“Fascism” and “anti-fascism” have thus become synonymous with the duo “friend” and “enemy,” which, in keeping with Carl Schmitt’s notorious definition, form the basis of politics. For Schmitt, this notion of politics meant that moral and legal concepts had no independent regulative meaning and were constantly redefined through conflict. The true source of law—the decision-making sovereign—punches through the empty husk of norms, Schmitt argued. This enabled Schmitt to justify Hitler’s 1934 massive extrajudicial liquidation of his political opponents, known as the Night of the Long Knives. By transcending the rule of law, Schmitt argued, we can arrive at a political answer (who should decide the matter), rather than a moral answer (how the matter should be decided).

In today’s fascist moment, however, the sovereign does not make history but affirms his allegiance to the archetype. When justifying the necessity of launching the so-called special military operation in February 2022, Putin insisted that his hand had been forced. He had “no other choice”: he was only obeying fate, succumbing to the perennially rehashed showdown between Russia and the West, which figures as a kind of Althusserian “process without a subject.”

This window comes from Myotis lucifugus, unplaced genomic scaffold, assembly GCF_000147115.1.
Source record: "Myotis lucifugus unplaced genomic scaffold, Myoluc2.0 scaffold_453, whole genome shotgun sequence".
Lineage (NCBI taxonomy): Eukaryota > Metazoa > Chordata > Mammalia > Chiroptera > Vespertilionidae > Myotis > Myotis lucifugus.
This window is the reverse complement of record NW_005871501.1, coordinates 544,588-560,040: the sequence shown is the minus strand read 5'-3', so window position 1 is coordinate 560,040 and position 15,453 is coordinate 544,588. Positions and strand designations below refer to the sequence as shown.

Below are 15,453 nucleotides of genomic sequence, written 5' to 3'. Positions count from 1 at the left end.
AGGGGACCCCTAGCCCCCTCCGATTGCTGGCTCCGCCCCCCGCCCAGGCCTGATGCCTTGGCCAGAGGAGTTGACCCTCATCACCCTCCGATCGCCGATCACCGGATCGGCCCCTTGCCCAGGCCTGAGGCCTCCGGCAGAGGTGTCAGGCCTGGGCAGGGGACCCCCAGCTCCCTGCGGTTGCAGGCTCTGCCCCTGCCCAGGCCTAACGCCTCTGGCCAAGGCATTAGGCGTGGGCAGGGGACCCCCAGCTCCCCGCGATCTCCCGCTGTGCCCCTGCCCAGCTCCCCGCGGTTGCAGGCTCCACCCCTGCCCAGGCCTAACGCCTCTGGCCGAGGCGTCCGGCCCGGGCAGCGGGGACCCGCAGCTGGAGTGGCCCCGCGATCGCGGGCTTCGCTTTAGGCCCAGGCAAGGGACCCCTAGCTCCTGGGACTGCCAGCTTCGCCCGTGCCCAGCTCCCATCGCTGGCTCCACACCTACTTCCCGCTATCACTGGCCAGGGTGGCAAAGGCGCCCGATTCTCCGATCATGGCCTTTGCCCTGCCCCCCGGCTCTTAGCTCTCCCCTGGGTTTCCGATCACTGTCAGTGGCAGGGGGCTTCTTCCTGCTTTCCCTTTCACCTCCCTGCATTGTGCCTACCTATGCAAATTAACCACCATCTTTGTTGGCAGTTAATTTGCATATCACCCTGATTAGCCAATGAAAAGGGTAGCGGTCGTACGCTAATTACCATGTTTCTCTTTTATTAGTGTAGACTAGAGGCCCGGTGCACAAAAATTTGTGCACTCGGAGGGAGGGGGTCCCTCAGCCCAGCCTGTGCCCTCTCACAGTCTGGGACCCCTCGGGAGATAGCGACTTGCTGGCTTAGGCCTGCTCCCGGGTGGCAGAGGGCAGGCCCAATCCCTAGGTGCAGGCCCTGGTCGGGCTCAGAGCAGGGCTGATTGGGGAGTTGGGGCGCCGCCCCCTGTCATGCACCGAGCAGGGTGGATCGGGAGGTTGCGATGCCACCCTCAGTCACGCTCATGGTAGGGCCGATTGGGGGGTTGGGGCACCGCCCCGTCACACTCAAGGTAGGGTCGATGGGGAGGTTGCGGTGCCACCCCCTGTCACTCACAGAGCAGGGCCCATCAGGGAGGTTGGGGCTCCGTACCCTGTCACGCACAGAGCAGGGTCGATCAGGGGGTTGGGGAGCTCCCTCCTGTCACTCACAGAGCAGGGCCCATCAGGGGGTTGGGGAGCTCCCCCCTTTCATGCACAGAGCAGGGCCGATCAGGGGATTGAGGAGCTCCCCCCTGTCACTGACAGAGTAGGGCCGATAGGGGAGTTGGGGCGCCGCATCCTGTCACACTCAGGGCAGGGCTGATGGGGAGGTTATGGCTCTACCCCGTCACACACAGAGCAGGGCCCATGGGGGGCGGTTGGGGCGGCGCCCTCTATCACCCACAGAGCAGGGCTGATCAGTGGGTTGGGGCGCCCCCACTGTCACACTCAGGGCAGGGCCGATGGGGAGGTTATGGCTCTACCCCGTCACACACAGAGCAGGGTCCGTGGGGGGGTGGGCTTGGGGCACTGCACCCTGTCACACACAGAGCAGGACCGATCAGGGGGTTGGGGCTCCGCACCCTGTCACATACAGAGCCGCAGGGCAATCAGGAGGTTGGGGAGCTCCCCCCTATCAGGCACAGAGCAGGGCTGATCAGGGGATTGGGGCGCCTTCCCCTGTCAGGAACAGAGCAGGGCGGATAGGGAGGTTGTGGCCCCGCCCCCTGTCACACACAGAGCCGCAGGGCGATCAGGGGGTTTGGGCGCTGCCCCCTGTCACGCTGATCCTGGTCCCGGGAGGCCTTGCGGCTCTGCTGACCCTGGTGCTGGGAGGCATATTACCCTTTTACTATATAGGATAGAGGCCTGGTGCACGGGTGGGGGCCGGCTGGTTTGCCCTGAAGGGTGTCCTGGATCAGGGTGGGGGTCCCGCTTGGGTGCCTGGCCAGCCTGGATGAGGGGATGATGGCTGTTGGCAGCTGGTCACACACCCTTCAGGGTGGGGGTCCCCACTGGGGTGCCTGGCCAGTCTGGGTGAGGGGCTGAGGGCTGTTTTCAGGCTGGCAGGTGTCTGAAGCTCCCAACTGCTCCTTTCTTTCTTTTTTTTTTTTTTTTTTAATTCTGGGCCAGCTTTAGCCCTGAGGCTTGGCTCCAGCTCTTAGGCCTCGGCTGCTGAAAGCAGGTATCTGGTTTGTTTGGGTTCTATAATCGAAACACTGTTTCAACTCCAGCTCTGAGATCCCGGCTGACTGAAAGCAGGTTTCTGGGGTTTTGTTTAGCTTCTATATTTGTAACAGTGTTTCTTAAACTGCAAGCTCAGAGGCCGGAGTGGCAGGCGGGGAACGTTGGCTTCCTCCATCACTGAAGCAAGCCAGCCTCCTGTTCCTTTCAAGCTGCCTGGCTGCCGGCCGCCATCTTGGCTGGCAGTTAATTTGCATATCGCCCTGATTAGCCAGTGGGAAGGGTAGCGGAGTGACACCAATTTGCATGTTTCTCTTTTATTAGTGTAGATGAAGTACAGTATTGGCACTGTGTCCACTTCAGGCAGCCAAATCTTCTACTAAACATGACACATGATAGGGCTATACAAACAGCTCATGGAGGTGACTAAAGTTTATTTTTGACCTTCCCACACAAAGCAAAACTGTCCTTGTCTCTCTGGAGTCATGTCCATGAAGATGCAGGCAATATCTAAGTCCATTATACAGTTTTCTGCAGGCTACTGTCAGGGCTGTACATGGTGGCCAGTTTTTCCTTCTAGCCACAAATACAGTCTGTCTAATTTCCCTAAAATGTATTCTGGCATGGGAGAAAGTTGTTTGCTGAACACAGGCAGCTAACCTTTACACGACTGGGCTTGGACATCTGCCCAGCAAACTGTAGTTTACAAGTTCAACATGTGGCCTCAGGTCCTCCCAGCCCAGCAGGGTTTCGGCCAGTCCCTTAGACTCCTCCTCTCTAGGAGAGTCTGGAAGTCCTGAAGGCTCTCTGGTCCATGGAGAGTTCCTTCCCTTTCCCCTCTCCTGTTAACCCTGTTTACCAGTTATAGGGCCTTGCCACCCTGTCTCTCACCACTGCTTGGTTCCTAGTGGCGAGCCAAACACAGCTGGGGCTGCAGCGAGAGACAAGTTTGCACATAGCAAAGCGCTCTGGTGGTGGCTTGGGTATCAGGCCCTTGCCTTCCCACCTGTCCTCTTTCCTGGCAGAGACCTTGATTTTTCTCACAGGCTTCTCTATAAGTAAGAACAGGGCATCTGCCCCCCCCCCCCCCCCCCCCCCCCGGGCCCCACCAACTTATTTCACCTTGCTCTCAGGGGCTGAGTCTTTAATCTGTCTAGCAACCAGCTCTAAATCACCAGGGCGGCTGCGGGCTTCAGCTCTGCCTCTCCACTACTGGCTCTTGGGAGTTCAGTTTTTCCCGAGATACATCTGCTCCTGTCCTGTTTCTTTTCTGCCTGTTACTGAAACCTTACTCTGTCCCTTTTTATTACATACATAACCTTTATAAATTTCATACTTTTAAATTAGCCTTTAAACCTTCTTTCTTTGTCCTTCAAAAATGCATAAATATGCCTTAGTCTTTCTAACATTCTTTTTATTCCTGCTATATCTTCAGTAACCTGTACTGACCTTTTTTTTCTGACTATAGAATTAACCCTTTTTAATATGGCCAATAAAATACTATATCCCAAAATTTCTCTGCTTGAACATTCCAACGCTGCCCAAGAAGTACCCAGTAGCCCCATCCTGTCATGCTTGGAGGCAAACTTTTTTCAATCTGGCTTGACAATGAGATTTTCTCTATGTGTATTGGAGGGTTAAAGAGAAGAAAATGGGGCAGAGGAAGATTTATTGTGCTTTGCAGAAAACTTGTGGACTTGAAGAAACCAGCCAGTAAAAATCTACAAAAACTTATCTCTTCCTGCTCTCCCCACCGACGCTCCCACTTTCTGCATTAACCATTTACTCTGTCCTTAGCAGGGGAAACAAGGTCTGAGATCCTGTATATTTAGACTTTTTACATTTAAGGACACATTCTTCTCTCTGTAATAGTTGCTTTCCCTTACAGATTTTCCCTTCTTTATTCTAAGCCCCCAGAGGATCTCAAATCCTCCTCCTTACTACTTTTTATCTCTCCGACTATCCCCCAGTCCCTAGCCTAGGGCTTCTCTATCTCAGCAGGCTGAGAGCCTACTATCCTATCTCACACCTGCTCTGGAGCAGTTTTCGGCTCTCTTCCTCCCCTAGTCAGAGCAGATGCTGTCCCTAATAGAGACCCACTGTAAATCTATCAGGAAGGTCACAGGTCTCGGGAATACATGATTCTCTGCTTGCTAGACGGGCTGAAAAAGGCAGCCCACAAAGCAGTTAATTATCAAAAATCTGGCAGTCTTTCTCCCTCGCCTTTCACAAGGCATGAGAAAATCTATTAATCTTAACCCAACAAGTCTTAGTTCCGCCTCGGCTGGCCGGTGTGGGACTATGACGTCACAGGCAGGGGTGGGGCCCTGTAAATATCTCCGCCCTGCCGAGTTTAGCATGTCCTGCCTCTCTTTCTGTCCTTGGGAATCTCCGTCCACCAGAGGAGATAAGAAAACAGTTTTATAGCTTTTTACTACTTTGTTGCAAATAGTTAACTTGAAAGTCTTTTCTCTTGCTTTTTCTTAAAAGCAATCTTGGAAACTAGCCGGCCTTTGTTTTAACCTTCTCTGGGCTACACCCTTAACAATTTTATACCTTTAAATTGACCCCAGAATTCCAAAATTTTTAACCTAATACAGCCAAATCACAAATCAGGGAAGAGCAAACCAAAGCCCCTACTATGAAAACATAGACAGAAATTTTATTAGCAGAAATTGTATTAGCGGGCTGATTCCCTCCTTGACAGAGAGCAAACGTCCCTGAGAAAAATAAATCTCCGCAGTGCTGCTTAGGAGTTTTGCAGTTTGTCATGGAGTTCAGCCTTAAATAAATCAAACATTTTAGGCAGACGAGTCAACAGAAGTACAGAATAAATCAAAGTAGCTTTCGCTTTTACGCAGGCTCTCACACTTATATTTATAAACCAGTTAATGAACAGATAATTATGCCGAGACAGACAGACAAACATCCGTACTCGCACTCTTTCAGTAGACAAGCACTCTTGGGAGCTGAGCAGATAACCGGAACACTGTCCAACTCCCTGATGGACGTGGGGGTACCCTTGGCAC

This paradoxical combination of voluntarism and fatalism reveals the profound link between contemporary fascism and neoliberal expediency. The neoliberal subject acknowledges the impossibility of altering the circumstances that dictate its will, but simultaneously it acts as a decider, constantly choosing the best behavior under conditions over which it has no power. Each of its particular decisions is thus a way of evading a genuine decision and recognizing the impossibility of achieving maximum arbitrariness, absolute “sovereignty.” Nonstop action is the market agent’s modus operandi: it must constantly react to circumstances and accept reality as a multitude of external challenges. Reality appears to it as something unknowable and chaotic, devoid of internal coherence and direction.

The capitalist individual’s efforts are rational vis-à-vis the irrational whole. Such irrationalism in private life is at odds with liberal democracy, which presupposes a kind of overall consensus about the rationality of everything that occurs. The complete loss of this horizon of reasonability—that is, of the notion (however vague) of a common interest and the progressive growth of a collective morality—extends fatalism to politics. Fascization means nothing less than the emergence of market individualism as the logic of the state.